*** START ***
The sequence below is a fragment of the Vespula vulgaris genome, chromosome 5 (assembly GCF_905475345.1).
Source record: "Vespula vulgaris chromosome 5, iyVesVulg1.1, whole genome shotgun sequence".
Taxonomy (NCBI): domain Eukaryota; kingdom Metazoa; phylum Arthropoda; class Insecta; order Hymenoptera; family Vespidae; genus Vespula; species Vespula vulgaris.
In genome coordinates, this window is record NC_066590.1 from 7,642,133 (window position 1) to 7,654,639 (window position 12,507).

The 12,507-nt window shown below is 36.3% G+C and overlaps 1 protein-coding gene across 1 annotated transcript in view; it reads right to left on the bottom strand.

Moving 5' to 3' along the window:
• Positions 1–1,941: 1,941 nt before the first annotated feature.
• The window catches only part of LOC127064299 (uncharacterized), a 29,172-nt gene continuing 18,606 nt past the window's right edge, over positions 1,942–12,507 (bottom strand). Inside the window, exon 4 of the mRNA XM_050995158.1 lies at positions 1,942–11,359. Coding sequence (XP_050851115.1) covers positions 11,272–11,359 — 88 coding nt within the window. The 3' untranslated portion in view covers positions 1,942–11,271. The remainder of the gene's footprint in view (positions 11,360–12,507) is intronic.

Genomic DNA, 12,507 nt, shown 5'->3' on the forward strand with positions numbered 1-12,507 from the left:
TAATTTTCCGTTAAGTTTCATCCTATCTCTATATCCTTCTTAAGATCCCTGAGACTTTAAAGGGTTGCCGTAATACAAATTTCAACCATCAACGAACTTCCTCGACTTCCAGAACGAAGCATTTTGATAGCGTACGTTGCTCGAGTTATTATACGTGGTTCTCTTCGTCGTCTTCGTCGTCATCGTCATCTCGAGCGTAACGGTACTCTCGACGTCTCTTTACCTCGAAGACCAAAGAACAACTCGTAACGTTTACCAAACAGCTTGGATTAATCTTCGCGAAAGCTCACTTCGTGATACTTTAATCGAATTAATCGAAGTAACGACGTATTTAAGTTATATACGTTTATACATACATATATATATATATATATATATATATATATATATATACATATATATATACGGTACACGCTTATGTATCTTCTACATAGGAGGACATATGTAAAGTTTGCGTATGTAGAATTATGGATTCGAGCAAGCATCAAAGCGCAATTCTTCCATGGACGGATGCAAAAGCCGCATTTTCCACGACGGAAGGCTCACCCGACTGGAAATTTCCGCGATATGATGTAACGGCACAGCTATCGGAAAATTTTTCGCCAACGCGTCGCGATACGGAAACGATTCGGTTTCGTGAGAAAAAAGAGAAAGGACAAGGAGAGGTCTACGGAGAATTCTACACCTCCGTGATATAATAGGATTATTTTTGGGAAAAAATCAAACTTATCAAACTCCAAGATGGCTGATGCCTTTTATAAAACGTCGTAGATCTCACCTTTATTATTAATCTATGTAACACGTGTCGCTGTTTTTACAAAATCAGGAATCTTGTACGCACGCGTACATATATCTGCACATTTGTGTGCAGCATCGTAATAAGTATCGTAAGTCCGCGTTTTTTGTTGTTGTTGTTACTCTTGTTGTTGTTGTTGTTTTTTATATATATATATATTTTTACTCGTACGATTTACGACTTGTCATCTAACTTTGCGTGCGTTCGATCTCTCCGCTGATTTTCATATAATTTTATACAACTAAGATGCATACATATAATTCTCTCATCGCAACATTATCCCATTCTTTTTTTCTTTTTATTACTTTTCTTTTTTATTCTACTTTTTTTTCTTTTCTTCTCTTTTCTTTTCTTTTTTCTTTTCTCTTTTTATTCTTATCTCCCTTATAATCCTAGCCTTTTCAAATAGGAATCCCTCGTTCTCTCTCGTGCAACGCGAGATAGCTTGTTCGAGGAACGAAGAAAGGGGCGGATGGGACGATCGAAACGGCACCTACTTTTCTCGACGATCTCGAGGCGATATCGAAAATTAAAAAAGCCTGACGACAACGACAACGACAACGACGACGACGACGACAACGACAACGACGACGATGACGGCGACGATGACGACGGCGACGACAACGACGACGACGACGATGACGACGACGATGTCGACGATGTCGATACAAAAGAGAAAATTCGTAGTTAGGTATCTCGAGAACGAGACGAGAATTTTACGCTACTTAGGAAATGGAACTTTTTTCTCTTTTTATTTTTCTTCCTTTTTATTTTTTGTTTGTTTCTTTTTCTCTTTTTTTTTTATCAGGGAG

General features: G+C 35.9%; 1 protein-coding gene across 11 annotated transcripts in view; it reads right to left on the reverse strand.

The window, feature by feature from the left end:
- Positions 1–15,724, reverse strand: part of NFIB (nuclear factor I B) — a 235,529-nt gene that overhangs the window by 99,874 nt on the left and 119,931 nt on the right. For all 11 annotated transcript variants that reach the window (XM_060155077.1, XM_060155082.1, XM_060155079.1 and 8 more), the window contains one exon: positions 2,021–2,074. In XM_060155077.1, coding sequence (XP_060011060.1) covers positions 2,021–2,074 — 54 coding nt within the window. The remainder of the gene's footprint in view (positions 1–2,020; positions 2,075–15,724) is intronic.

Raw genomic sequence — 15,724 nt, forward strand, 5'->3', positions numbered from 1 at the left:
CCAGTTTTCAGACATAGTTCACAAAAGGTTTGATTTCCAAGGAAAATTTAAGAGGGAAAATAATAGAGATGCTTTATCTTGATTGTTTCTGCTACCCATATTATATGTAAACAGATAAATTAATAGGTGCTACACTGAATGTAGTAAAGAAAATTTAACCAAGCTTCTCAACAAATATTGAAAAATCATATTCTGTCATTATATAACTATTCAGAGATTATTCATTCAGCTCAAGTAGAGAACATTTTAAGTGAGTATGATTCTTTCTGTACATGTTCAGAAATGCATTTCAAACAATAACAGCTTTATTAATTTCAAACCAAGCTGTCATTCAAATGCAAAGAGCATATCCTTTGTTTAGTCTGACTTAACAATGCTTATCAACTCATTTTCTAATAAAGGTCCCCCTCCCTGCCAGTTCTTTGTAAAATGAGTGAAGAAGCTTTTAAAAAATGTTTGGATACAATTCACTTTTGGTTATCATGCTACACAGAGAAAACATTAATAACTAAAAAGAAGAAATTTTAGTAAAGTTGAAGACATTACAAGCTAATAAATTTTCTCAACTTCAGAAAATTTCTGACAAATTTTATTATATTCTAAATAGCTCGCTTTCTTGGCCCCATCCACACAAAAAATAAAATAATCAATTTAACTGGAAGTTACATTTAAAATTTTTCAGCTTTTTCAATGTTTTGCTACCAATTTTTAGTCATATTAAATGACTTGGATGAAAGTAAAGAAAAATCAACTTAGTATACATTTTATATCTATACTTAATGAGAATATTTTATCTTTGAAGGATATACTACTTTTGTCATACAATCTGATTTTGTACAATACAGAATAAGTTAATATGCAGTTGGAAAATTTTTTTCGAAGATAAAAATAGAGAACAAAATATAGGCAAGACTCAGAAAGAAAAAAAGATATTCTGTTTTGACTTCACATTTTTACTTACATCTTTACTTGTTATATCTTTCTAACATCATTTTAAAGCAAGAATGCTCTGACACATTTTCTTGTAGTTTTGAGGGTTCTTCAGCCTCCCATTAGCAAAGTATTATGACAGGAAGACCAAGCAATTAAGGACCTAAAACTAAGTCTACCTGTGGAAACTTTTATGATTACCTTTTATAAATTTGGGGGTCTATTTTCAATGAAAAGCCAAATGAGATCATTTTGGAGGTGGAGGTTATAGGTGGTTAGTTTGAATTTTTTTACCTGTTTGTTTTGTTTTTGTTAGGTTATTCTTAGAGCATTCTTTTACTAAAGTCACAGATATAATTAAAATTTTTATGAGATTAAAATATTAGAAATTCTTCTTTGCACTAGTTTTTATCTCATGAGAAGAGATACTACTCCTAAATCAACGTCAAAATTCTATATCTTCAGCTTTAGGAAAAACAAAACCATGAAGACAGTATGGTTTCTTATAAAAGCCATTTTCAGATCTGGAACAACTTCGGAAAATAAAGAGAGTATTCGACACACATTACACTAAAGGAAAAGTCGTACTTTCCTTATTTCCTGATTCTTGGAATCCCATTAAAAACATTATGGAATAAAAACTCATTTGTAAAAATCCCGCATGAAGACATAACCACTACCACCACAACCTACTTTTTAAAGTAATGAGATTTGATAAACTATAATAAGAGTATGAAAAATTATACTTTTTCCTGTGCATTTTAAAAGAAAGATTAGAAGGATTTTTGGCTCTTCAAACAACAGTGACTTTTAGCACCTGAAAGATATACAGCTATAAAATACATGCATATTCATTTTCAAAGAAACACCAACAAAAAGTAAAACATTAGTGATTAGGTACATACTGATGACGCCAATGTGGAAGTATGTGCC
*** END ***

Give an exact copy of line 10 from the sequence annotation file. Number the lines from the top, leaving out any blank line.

TAATTTTCCGTTAAGTTTCATCCTATCTCTATATCCTTCTTAAGATCCCTGAGACTTTAAAGGGTTGCCGTAATACAAATTTCAACCATCAACGAACTTCCTCGACTTCCAGAACGAAGCATTTTGATAGCGTACGTTGCTCGAGTTATTATACGTGGTTCTCTTCGTCGTCTTCGTCGTCATCGTCATCTCGAGCGTAACGGTACTCTCGACGTCTCTTTACCTCGAAGACCAAAGAACAACTCGTAACGTTTACCAAACAGCTTGGATTAATCTTCGCGAAAGCTCACTTCGTGATACTTTAATCGAATTAATCGAAGTAACGACGTATTTAAGTTATATACGTTTATACATACATATATATATATATATATATATATATATATATATATACATATATATATACGGTACACGCTTATGTATCTTCTACATAGGAGGACATATGTAAAGTTTGCGTATGTAGAATTATGGATTCGAGCAAGCATCAAAGCGCAATTCTTCCATGGACGGATGCAAAAGCCGCATTTTCCACGACGGAAGGCTCACCCGACTGGAAATTTCCGCGATATGATGTAACGGCACAGCTATCGGAAAATTTTTCGCCAACGCGTCGCGATACGGAAACGATTCGGTTTCGTGAGAAAAAAGAGAAAGGACAAGGAGAGGTCTACGGAGAATTCTACACCTCCGTGATATAATAGGATTATTTTTGGGAAAAAATCAAACTTATCAAACTCCAAGATGGCTGATGCCTTTTATAAAACGTCGTAGATCTCACCTTTATTATTAATCTATGTAACACGTGTCGCTGTTTTTACAAAATCAGGAATCTTGTACGCACGCGTACATATATCTGCACATTTGTGTGCAGCATCGTAATAAGTATCGTAAGTCCGCGTTTTTTGTTGTTGTTGTTACTCTTGTTGTTGTTGTTGTTTTTTATATATATATATATTTTTACTCGTACGATTTACGACTTGTCATCTAACTTTGCGTGCGTTCGATCTCTCCGCTGATTTTCATATAATTTTATACAACTAAGATGCATACATATAATTCTCTCATCGCAACATTATCCCATTCTTTTTTTCTTTTTATTACTTTTCTTTTTTATTCTACTTTTTTTTCTTTTCTTCTCTTTTCTTTTCTTTTTTCTTTTCTCTTTTTATTCTTATCTCCCTTATAATCCTAGCCTTTTCAAATAGGAATCCCTCGTTCTCTCTCGTGCAACGCGAGATAGCTTGTTCGAGGAACGAAGAAAGGGGCGGATGGGACGATCGAAACGGCACCTACTTTTCTCGACGATCTCGAGGCGATATCGAAAATTAAAAAAGCCTGACGACAACGACAACGACAACGACGACGACGACGACAACGACAACGACGACGATGACGGCGACGATGACGACGGCGACGACAACGACGACGACGACGATGACGACGACGATGTCGACGATGTCGATACAAAAGAGAAAATTCGTAGTTAGGTATCTCGAGAACGAGACGAGAATTTTACGCTACTTAGGAAATGGAACTTTTTTCTCTTTTTATTTTTCTTCCTTTTTATTTTTTGTTTGTTTCTTTTTCTCTTTTTTTTTTATCAGGGAG